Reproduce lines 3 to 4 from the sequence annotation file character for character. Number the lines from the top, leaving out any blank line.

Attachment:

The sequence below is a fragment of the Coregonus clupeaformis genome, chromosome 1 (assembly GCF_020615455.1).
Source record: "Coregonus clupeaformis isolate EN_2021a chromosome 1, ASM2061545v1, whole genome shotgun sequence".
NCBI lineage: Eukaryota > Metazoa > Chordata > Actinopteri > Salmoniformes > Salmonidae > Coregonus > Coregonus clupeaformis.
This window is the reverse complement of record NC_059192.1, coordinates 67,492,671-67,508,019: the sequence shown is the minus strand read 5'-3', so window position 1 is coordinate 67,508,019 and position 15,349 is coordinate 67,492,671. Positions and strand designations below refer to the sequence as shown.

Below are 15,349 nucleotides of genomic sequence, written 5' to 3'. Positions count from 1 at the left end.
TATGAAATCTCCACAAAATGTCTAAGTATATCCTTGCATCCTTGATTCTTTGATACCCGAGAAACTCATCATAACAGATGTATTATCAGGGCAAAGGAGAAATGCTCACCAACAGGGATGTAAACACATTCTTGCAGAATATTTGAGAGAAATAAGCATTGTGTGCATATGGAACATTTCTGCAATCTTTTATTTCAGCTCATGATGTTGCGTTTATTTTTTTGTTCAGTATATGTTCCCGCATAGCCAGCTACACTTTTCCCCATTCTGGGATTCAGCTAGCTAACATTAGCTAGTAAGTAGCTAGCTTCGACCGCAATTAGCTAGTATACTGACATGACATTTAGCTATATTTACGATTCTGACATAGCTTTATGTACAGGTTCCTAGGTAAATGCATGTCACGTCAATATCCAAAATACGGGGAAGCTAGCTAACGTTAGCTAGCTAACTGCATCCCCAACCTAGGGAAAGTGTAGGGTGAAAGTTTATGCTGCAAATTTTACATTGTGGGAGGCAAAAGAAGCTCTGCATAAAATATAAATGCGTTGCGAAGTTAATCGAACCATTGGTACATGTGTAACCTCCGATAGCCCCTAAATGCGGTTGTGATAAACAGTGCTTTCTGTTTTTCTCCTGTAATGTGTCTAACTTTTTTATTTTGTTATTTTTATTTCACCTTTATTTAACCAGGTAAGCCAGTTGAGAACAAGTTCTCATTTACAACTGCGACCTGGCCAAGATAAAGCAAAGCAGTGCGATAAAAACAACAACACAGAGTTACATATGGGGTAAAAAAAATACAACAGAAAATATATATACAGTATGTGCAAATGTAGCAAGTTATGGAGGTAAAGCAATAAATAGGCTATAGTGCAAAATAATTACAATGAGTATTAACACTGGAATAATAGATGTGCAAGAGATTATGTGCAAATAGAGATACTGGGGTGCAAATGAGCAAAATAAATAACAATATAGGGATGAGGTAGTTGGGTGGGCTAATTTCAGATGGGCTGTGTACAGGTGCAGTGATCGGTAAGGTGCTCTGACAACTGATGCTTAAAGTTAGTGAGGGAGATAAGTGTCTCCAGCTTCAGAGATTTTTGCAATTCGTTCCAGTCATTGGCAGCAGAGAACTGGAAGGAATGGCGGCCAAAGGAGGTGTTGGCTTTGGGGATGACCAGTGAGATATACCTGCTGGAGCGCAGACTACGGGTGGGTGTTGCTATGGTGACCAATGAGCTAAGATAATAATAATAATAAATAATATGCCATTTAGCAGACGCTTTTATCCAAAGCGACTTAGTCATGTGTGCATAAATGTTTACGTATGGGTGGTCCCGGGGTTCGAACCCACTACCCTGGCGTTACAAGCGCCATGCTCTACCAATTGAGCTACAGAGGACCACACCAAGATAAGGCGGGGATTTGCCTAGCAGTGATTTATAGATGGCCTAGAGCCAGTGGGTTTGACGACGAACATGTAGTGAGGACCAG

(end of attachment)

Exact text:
NCBI lineage: Eukaryota > Metazoa > Chordata > Actinopteri > Salmoniformes > Salmonidae > Coregonus > Coregonus clupeaformis.
This window is the reverse complement of record NC_059192.1, coordinates 67,492,671-67,508,019: the sequence shown is the minus strand read 5'-3', so window position 1 is coordinate 67,508,019 and position 15,349 is coordinate 67,492,671. Positions and strand designations below refer to the sequence as shown.